Since Isis is one of the very few remaining matriarchal societies in the universe Zimmer Bradley imagines, anthropologists from University have long been eager to study it. This has however been expressly forbidden by the two matriarchs currently competing for power on Isis, who do not perceive themselves or their planet as research objects: »[t]he Matriarchate of Isis is not an experimental society, and we will not allow ourselves to be studied by scientists as if we were one of those glass-sided insect colonies we give to our little daughters for toys!« (Zimmer Bradley 18). Isis is not only home to the Matriarchate, however – it is also home to ancient ruins, the titular Ruins of Isis, which archeologists (among them Dal) are as eager to study as anthropologists are to engage with the planet’s population. Since the ruins existed long before the current inhabitants ever set foot on Isis, the two matriarchs are willing to have them studied by University scholars – preferably of course female ones. Initially, Dal’s supervisor Scholar Dame di Velo, one of the most respected archeologists of the time, had been invited for this purpose. Since di Velo then suffered an accident, the matriarchs of Isis have begrudgingly sent for her assistant – whom they assumed to also be a Scholar Dame by the name of Malocq. Dal Malocq is said assistant but cannot travel to Isis as a male scholar. Since he is desperate to get a look at its ruins regardless, he convinces his wife Cendri, who bears the same last name, to pose as an archeologist for the duration of their stay.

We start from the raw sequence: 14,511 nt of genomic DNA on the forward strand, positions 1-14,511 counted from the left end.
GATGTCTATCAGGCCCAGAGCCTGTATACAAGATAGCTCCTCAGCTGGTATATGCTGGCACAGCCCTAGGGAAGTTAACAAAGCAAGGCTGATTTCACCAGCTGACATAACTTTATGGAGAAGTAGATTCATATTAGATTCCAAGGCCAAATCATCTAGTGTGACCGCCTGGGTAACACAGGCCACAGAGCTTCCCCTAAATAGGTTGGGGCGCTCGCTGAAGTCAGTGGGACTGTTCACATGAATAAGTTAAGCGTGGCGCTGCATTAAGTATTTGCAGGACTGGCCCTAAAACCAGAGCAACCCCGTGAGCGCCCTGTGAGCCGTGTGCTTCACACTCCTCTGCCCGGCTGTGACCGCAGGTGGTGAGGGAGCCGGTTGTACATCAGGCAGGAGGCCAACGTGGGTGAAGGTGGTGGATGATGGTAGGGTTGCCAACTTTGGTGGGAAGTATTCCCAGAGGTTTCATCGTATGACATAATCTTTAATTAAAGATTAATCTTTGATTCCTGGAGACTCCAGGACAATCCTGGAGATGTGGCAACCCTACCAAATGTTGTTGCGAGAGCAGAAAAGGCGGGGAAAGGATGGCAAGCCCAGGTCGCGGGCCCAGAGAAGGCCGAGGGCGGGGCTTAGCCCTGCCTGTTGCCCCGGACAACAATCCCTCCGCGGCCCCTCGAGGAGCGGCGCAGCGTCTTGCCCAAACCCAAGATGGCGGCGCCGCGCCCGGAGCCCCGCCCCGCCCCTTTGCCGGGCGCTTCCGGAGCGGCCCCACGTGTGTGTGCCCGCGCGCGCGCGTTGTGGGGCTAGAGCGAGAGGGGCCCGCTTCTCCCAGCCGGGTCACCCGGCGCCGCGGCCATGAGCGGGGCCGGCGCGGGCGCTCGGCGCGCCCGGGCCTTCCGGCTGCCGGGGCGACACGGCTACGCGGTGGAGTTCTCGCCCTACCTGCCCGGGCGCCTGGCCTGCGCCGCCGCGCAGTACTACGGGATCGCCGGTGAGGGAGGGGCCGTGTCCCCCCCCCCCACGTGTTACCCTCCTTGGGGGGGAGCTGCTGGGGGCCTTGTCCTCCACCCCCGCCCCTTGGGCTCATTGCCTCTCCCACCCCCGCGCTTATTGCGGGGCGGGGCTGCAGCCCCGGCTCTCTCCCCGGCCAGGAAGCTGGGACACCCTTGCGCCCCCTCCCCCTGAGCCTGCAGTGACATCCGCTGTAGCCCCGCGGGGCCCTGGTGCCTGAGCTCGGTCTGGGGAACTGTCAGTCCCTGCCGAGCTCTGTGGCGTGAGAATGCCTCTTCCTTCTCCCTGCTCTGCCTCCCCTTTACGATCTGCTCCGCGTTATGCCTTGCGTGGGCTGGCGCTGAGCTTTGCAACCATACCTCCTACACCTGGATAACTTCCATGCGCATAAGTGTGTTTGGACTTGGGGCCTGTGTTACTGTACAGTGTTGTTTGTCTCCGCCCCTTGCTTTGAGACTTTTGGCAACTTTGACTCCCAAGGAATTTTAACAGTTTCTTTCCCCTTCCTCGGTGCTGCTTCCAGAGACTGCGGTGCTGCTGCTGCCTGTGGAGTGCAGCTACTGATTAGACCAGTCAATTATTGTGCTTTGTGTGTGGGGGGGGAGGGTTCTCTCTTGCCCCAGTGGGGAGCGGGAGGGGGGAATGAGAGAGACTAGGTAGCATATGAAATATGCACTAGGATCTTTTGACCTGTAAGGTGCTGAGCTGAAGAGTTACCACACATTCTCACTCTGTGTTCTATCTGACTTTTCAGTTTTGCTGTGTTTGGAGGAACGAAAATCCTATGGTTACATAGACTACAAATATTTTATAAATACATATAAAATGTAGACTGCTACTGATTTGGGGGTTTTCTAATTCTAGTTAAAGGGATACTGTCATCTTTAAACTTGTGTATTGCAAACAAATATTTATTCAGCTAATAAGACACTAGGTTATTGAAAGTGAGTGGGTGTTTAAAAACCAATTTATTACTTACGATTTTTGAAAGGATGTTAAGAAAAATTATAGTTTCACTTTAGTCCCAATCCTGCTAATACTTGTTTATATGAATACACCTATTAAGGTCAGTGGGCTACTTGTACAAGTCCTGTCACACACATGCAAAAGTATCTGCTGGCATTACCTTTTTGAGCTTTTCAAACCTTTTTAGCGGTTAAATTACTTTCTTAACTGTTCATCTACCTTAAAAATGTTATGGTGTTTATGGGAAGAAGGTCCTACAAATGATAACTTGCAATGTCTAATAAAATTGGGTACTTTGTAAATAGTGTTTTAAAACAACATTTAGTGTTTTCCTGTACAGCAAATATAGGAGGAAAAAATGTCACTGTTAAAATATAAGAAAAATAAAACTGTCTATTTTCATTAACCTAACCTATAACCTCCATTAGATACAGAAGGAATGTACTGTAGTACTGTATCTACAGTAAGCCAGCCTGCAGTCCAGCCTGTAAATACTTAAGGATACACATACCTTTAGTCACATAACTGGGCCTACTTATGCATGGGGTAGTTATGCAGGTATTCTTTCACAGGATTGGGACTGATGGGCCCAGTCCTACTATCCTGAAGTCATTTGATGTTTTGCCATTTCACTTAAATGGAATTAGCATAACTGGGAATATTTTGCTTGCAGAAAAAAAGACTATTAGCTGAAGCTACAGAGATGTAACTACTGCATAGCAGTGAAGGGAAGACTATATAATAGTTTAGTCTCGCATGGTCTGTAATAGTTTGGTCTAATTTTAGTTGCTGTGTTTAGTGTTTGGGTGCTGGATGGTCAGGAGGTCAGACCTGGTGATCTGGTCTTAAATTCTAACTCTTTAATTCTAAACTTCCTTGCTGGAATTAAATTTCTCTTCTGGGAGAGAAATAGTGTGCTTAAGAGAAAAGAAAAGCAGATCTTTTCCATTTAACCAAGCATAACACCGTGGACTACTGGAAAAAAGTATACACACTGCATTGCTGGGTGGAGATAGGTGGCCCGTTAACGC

Effectively, neither Dal nor Cendri are able to openly pursue their respective research. The archeologist Dal is relegated to the role of the assistant’s assistant and Cendri is unable to directly ask anthropological questions, knowing the matriarchs would not allow such research. Both of them need to be careful not to blow their cover, even as Cendri covertly attempts to collect as many anthropological insights as possible through interacting with the inhabitants of Isis around her, while Dal is denied all access to his object of study. Both scientists need to adjust to the schedule and demands of Isis, which delays their first visit to the ancient ruins significantly and effectively affords Cendri more time to pursue her anthropological work. What consequently arises between Dal and Cendri is a series of arguments about whose research deserves priority and whose discipline is more important as a whole. Even though Cendri ventures that »[w]e really do the same work, in a way, don’t we, Dal? […] I study cultures while they’re still going on, and you study them after they’ve stopped, but it’s the same work, isn’t it, darling?« (Zimmer Bradley 42), and even though one might argue that archeology and anthropology are indeed not so very far apart on the spectrum of all scientific disciplines, what develops is nevertheless a tension between two different (scientific) cultures, as well as genders.